This is a pet interest of mine, and I’m sure I’ll return to it in another post, as I think I’ve read more than my fair share about it. Whether we like it or not, neuroscience would show that we are becoming different creatures as a result of our interaction with technology.

She also considers another pet interest of mine – what we’ve done to the term ‘friend’:

‘Friend’ requires an adjective these days, since it otherwise feels empty.

As anyone who has witnessed me claw a table in disgust at the utterance of the phrase ‘critical friend’ (that hurt even to type!), I despair about what we’ve done in the last 15 years to the word ‘friend’. People often look at me blankly over this, as they don’t seem to understand that we’ve lost something of untold value. As human beings, we don’t have 1,000 of friends – we have 1,000 of acquaintances. We may have dozens of friends, and a handful of true companions – that’s how we differentiate. More on this to follow, certainly!

One last quote from the book:

SMS made everything negotiable: hour by hour, minute by minute. There was no such thing as a firm plan or a final schedule.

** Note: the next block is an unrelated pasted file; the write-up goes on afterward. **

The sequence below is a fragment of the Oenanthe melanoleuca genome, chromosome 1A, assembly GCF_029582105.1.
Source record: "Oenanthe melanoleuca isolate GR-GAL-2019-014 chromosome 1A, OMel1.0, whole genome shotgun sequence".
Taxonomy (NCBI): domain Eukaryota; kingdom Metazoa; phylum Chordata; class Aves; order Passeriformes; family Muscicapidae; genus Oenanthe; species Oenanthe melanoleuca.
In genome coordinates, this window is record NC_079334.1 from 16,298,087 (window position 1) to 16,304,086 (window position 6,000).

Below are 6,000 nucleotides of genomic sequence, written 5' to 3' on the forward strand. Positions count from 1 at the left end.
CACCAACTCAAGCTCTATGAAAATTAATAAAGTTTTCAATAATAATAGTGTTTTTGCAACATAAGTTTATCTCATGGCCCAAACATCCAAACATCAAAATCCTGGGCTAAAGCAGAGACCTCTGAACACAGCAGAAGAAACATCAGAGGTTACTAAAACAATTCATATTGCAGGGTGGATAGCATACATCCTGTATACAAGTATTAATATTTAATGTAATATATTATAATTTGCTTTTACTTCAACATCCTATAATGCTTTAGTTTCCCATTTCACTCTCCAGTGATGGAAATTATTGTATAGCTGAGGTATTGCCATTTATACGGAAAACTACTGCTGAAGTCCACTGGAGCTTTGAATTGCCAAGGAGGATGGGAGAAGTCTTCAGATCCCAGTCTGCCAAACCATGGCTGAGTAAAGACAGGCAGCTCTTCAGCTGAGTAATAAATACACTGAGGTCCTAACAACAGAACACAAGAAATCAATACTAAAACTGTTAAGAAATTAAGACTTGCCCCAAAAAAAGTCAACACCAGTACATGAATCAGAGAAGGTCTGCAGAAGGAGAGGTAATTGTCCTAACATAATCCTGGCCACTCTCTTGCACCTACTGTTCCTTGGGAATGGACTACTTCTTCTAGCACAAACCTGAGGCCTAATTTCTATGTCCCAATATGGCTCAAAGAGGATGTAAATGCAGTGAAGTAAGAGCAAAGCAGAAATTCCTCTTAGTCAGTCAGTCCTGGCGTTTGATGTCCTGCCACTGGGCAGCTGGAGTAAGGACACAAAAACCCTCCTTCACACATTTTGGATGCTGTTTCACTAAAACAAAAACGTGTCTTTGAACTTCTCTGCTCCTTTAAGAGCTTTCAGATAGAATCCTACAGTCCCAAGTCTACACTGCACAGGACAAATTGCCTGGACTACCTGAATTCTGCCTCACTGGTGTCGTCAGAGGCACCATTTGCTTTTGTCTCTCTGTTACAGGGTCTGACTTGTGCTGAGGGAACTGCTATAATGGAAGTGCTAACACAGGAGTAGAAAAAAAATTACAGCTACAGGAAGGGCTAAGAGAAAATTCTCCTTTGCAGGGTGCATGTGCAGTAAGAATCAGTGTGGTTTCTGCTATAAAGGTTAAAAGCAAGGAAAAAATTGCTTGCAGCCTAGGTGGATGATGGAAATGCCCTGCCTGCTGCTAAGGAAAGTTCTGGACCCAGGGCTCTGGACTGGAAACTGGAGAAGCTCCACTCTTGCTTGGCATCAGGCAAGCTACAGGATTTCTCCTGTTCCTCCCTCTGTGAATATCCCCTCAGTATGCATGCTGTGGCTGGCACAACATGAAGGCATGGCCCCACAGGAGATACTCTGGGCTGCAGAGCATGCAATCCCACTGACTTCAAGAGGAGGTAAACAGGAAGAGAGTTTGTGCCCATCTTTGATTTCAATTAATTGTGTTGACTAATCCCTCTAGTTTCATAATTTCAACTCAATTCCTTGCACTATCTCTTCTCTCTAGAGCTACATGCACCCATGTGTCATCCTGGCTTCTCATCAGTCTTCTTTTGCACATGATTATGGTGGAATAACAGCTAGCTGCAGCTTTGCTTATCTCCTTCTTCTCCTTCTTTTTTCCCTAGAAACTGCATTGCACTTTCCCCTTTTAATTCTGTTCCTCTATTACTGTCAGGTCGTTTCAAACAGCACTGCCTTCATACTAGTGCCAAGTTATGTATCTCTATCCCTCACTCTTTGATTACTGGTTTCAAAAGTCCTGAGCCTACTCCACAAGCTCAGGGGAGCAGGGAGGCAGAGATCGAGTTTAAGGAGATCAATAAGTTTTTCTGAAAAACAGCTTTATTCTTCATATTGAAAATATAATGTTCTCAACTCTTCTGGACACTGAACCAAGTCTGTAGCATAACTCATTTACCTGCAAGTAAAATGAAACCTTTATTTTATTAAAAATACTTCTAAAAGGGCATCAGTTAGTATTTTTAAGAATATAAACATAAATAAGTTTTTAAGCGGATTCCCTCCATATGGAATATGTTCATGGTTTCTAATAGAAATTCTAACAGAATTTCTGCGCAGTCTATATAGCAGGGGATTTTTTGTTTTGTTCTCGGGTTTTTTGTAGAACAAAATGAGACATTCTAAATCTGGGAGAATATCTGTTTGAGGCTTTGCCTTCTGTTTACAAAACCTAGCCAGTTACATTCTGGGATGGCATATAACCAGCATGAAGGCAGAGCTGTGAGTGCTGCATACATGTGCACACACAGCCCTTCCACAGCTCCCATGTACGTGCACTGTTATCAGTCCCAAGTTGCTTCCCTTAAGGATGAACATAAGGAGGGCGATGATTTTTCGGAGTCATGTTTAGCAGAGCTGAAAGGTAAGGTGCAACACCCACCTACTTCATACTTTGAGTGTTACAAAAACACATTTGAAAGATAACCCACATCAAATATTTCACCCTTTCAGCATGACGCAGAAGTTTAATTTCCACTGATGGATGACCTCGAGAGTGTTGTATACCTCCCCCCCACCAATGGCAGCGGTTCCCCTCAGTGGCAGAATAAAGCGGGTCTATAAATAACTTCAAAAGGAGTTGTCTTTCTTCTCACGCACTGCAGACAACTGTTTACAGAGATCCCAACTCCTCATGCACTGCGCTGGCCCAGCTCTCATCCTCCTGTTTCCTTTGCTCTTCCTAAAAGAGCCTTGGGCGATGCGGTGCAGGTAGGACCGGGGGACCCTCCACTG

One snowy winters day at the beginning of the 1990’s I once waited for a friend to show up who turned out to be over an hour late. We didn’t have mobile phones, and I knew his sense of timing was woeful, so I hung around until he showed up. We’d made an arrangement after all – a certain place, at a certain time. Now we don’t do that, and we are definitely the poorer for it. Time is precious – we’re at the verge of losing this the same way we’ve lost the meaning of friendship.

If you haven’t read it, then get hold of a copy. You won’t be disappointed. You can get it here on If you know someone who is addicted to technology, this is the ideal antidote in the form of a great Christmas present! Who knows, they may even put down their smartphone long enough to read it?